History preserved, along with Walter Kohler’s bathtubs, in Madison’s Mansion Hill District | Local News

History preserved, along with Walter Kohler’s bathtubs, in Madison’s Mansion Hill District | Local News


The home was one of the grandest in the city.

The sandstone block was quarried in 1855 across Lake Mendota in the town of Westport and, when it was finished in 1856, it would become over the years the home to an insurance executive followed by a real estate magnate then a lumber baron and even a world-renowned violinist.

In more recent years, the house, at 130 E. Gilman St. in Madison’s Mansion Hill District, was home to UW-Madison students in the Knapp Memorial Graduate program.

Sandstone block was quarried from the town of Westport on the opposite side of Lake Mendota to build what is now the Governor’s Mansion Inn & Cafe.

STEVE APPS, STATE JOURNAL

But the 4,832-square-foot home is perhaps best known for its time from 1885 to 1950 as the Executive Residence for 17 Wisconsin governors. Jeremiah Rusk was the first and Oscar Rennebohm the last. In between, occupants included dairyman William Hoard, progressive leader Robert M. La Follette and John Blaine, the former mayor of Boscobel.

When Walter Kohler was elected governor in 1928, he made sure bathrooms in the house were up to his family’s standards.

And now, the nearly 90-year-old enameled, cast-iron bathtubs, along with the rest of the home, are part of Madison’s newest hotel.

Governors Mansion Inn & Cafe

When Walter Kohler Sr., whose father founded the Kohler Co. in Sheboygan County, was elected governor, he remodeled the bathrooms of the Executive Residence. The original tile and an enamel-coated cast-iron tub remain in the Governor’s Mansion Inn & Cafe. Bob Klebba, the hotel’s co-owner, shows off a sink with three faucet heads. Two provided hot and cold water drawn from a cistern while a third provided drinking water.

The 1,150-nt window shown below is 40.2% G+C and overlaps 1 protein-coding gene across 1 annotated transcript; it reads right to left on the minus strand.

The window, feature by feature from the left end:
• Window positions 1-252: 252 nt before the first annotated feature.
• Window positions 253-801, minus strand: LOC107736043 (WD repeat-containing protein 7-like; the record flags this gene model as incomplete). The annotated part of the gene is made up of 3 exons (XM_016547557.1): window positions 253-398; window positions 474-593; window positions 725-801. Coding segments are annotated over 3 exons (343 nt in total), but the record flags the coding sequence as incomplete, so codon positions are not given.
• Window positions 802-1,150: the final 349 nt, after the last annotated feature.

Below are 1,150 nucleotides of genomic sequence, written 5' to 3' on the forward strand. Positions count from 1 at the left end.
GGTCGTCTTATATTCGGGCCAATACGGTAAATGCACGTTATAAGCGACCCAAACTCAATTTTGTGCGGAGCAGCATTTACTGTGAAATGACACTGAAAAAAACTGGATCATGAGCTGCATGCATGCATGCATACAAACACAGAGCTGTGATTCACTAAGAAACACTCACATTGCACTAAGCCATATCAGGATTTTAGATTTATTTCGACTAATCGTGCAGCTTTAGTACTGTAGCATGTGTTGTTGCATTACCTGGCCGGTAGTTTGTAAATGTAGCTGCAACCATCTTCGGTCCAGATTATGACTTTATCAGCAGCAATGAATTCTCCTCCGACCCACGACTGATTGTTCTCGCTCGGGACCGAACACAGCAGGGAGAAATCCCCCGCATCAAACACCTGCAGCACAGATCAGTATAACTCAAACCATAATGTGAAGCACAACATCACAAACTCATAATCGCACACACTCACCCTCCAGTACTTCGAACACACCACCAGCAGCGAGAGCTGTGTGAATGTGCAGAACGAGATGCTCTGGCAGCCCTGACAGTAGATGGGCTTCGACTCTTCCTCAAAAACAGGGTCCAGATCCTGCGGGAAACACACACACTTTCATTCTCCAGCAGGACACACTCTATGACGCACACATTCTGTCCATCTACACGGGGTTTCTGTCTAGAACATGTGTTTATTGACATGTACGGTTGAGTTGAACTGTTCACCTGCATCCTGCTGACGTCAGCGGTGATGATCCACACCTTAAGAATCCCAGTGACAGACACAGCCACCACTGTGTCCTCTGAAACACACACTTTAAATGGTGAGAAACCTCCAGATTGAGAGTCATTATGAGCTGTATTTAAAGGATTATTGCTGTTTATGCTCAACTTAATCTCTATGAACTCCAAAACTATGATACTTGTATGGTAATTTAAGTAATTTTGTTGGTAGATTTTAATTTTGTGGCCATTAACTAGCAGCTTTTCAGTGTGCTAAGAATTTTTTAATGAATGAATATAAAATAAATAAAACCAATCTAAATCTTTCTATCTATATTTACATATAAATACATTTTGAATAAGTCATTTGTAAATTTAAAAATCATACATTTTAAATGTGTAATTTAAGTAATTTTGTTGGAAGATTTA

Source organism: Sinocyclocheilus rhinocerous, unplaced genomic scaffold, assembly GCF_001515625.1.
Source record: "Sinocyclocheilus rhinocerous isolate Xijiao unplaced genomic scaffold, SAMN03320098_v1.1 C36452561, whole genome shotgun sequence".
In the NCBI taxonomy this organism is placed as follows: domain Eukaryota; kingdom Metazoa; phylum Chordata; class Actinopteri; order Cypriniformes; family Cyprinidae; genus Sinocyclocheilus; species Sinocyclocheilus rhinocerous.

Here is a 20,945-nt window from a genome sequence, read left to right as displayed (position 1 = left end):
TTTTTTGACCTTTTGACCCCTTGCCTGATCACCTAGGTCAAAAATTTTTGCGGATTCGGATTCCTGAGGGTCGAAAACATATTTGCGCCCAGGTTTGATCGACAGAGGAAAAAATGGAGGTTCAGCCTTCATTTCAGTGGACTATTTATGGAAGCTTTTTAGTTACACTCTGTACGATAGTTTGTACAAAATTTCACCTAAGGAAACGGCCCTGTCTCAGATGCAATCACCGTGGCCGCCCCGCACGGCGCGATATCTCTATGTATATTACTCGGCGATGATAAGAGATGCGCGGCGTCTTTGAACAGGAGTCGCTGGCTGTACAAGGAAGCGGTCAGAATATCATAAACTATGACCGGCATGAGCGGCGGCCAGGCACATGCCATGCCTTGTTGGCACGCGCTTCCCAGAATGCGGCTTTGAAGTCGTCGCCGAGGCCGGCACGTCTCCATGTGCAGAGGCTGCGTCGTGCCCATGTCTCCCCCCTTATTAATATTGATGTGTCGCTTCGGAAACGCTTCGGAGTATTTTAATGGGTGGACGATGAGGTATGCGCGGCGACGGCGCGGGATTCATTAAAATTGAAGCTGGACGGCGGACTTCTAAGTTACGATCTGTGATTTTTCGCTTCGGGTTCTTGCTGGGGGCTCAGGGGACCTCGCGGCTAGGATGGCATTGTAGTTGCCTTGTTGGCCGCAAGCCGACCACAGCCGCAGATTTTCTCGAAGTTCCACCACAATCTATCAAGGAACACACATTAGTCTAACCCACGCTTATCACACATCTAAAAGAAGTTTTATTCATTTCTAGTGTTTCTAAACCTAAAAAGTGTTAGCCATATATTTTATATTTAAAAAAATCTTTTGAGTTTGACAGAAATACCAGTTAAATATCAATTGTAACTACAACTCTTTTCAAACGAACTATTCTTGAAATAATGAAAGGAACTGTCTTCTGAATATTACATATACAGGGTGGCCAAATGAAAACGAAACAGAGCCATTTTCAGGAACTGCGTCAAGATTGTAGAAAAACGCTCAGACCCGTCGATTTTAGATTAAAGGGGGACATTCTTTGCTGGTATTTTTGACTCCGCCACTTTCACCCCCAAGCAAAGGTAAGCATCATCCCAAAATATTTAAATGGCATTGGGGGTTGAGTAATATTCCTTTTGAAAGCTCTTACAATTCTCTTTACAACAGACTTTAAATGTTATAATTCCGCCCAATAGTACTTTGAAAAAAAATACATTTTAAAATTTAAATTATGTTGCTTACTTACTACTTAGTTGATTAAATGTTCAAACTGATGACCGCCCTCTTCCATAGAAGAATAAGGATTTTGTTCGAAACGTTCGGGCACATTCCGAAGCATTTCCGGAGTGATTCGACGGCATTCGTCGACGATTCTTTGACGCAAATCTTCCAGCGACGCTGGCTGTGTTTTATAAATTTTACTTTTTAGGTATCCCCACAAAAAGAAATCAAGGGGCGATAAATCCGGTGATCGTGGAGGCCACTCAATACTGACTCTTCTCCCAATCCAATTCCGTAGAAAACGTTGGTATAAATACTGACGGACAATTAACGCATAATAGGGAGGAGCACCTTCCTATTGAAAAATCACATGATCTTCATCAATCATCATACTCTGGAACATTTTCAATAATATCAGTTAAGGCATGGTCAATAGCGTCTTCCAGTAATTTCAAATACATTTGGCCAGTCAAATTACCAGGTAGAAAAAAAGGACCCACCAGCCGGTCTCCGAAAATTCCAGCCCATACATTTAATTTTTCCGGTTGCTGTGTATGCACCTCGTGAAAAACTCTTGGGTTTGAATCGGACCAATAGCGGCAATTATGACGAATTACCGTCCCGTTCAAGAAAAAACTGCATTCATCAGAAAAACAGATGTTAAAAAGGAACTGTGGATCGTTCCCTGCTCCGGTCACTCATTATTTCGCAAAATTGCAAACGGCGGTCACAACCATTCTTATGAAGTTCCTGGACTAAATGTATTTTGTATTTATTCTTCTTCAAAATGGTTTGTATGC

STEVE APPS, STATE JOURNAL

The Governor’s Mansion Inn & Cafe may be one of the smallest hotels in the state but it’s also one of the most historic. The property began serving guests Aug. 1, a cafe is set to open in October, and owners Bob Klebba and David Waugh envision an art gallery that pays homage to the state’s history and can also host small weddings, concerts and other

It comes after spending $400,000 to purchase the property, which has lake views but not lakefront footage, and another $1.6 million in restoration and upgrades.

“I’m not afraid to share those numbers,” Klebba said. “It’s important for people to understand what it takes to bring a building like this into the 21st century.”

Governors Mansion Inn & Cafe

Bob Klebba navigates the original grand staircase that was constructed in 1855 in a home overlooking Lake Mendota. Klebba and his partner, David Waugh, have converted the home into the Governor’s Mansion Inn & Cafe and began receiving guests Aug. 1.

STEVE APPS, STATE JOURNAL

Klebba and Waugh, who also own and live in Mendota Lake House Bed & Breakfast, 704 E. Gorham St., had help with the purchase of the former executive residence from Fred Mohs, an attorney, Downtown activist, historic preservationist and former University of Wisconsin System Regent. He lives a few blocks away in Kennedy Manor, an art-adorned home on Wisconsin Avenue.

Klebba and Waugh also took out a loan from the U.S. Small Business Administration and secured historic preservation tax credits for 20% of the restoration, which included new wiring, plumbing and air conditioning, widened interior doors for accessibility, more insulation, a sprinkler system for fire protection, the conversion of some of the home’s many fireplaces to natural gas and work on the…

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